The time has come for an inflation-proof 'flatcoin'

Rather than create pegs to depreciating assets, coming up with a digital coin that is linked to the true rising cost of goods and services could transform the global economy

The collapse of the Terra/Luna tokens wiped billions off the market capitalisation of cryptocurrencies. Reuters
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Stablecoins — particularly decentralised, algorithmic stablecoins — have come under heavy criticism since the dramatic demise of the UST stablecoin in May this year.

UST was issued by a protocol called Terra and its value was pegged to the US dollar via an algorithm that performed a supply/demand balancing act with the protocol's native token, Luna.

This mechanism was spectacularly successful for a period of time, with UST and Luna amassing more than $40 billion in market capitalisation between them.


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By early 2022, UST had become the third-largest stablecoin in circulation, behind USD Tether (USDT) and USD Coin (USDC). However, in May, the mechanism that held UST pegged to the dollar unravelled with terrifying speed.

On May 7, volatile market conditions and trading pressures caused investors to lose confidence in the Luna token, which began to sell off. UST promptly followed suit. Within the space of a few days, both cryptocurrencies collapsed, wiping out billions and heralding the onset of the current crypto winter.

Market concentration

For a hair-raising few weeks, the fallout affected stablecoins far and wide — from decentralised entity DAI to fiat-backed USDT and USDC.

However, five months later, USDT and USDC continue to dominate the stablecoin landscape, currently accounting for about $113bn in combined market capitalisation, or 12 per cent of the entire cryptocurrency market.

Although stablecoins have suffered an inevitable dip since the UST disaster, overall, their total circulation has remained remarkably stable, dipping from $170bn in January to about $148bn today. In short, stablecoins are here to stay.

This is reassuring for their users — many of whom have come to rely on them to deliver relatively low-risk income in a high-inflation environment.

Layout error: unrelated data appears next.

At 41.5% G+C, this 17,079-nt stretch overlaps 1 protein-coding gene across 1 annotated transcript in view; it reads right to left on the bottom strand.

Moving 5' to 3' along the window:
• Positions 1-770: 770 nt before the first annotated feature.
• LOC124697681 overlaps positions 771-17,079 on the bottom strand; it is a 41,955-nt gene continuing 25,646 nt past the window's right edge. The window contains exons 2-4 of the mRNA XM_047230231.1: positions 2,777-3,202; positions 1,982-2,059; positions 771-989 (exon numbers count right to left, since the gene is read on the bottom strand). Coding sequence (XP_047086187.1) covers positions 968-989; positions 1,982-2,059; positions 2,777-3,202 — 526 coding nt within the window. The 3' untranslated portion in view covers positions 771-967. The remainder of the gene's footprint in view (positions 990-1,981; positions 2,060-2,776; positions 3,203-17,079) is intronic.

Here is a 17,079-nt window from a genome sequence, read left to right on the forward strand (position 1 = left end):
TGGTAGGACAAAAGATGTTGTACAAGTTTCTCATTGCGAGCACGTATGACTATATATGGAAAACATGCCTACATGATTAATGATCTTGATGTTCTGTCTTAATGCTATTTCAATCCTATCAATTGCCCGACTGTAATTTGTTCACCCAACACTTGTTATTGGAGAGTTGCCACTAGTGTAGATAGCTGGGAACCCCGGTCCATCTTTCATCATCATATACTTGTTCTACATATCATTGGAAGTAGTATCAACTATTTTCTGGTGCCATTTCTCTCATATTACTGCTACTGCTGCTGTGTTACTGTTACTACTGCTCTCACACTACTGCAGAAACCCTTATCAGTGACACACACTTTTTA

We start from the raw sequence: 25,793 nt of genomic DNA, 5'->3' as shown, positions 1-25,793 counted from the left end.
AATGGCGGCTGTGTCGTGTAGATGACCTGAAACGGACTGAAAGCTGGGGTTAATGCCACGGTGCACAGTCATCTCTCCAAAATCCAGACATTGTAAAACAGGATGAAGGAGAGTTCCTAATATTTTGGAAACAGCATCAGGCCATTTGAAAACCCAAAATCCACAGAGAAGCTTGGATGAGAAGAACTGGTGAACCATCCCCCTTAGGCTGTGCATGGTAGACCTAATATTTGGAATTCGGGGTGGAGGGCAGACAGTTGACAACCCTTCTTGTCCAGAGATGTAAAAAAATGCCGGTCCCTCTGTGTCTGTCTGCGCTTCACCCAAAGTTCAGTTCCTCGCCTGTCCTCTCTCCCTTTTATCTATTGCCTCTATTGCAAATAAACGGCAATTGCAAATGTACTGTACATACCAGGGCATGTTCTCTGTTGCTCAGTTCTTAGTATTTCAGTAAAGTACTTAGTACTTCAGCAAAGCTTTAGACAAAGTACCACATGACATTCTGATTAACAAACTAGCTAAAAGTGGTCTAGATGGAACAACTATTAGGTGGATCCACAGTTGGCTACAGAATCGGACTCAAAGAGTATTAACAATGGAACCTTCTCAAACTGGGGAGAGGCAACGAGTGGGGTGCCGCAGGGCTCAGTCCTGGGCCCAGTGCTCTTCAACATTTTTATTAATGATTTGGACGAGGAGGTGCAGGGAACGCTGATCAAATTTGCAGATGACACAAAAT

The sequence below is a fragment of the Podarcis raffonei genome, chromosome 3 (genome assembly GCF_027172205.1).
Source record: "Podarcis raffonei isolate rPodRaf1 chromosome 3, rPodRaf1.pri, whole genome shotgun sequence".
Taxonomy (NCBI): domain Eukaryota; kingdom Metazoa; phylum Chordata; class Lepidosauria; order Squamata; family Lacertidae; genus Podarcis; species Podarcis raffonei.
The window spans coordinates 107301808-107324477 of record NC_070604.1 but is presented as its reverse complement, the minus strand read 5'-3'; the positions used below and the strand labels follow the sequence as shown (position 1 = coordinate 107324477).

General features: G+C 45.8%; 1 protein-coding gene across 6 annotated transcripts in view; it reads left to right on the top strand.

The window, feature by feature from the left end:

However, what is less reassuring is that the vast majority of this stablecoin supply — a staggering 92 per cent — is held in three, centralised, fiat-backed coins: USDT, USDC and Binance USD (BUSD).

Regulatory risks

This market concentration presents a plethora of risks for any asset class. However, in the volatile and nascent world of cryptocurrencies, one additional risk for assets backed with fiat currencies is incoming regulation.

Following the collapse of UST, this risk has increased exponentially for centralised stablecoin issues such as Circle, Tether and Binance.

In direct response to the UST and Terra collapse, the US Congress announced in September a potential two-year ban on algorithmic stablecoins pegged to the US dollar.

During this period, they propose to investigate the asset class with a view to bringing in sweeping regulation for the listing of US stablecoins.

Meanwhile, regulators in the EU, the UK, Japan and other countries are working on rules and frameworks that could also completely change the stablecoin sector as we know it.

Inflationary pressures

However, perhaps the biggest worry for a stablecoin user today is that a staggering 98 per cent of stablecoins are pegged to the US dollar, the reserve currency of choice in the cryptocurrency ecosystem.

This type of innovation would be a first for any asset, either in the traditional or decentralised finance world, and could pave the way for a new generation of inflation protection and capital preservation.
Stefan Rust

While this is undoubtedly a more stable asset than volatile cryptocurrencies, its value is being rapidly eroded by rampant inflation.

Since 1972, the greenback has lost more than 80 per cent of its value. As the reported rate of inflation in the US edges ever closer to 10 per cent per annum, the purchasing power of the US dollar will continue to diminish over time.

In six years’ time, the average American’s standard of living could be 50 per cent lower than today if rampant inflation persists.

These figures demonstrate a burning need for an inflation-protected asset.

However, the current investment landscape simply doesn’t offer one that can achieve this. As inflation rises and central banks raise interest rates to cool an overheating market, we have seen both the traditional and cryptocurrency markets tumble.

A viable alternative

Yet, it is within our power to fix this. Rather than create pegs to depreciating assets as a way to build in an illusion of safety, it is time for a stablecoin that is linked to something other than the broken fiat monetary system.

The value of this new innovative stablecoin should be pegged to something much more real than the notional value of $1; it should be pegged to the true rising cost of goods and services.

Instead of “stable”, this coin should be “flat” — in that its purchasing power remains exactly the same throughout the holding period.

This type of innovation would be a first for any asset, either in the traditional or decentralised finance world, and could pave the way for a new generation of inflation protection and capital preservation.

This flatcoin could viably transform the global economy as we know it.

Stefan Rust is the founder of Laguna Labs, a blockchain development house, and former chief executive of

Updated: October 19, 2022, 4:00 AM